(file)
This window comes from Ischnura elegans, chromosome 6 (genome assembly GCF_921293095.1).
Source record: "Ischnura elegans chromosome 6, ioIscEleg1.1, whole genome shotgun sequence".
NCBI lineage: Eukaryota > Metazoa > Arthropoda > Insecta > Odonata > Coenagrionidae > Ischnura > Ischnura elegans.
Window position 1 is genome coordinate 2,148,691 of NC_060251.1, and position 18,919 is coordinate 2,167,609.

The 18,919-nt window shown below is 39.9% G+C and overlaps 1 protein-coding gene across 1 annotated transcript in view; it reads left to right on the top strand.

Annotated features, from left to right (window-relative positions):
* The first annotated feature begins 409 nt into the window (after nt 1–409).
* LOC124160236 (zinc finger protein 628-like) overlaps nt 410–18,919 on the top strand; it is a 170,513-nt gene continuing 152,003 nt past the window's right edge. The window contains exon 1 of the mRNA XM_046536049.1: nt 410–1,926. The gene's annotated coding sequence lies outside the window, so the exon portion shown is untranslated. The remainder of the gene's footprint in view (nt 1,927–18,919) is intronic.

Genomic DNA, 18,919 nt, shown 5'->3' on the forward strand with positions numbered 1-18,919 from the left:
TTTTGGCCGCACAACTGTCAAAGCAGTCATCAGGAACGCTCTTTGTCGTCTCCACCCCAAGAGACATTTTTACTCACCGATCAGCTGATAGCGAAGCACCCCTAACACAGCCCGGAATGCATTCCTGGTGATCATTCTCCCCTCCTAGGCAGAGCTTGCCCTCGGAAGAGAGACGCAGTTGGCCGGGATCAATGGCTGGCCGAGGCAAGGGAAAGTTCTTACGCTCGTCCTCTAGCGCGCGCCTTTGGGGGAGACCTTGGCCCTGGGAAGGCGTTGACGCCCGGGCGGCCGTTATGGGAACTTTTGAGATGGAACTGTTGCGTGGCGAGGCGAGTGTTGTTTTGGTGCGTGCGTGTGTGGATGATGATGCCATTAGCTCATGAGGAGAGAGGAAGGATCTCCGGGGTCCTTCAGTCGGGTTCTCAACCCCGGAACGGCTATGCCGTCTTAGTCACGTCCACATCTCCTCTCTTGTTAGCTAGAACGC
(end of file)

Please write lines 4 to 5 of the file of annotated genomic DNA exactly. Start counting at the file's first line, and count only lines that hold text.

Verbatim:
Window position 1 is genome coordinate 2,148,691 of NC_060251.1, and position 18,919 is coordinate 2,167,609.

The 18,919-nt window shown below is 39.9% G+C and overlaps 1 protein-coding gene across 1 annotated transcript in view; it reads left to right on the top strand.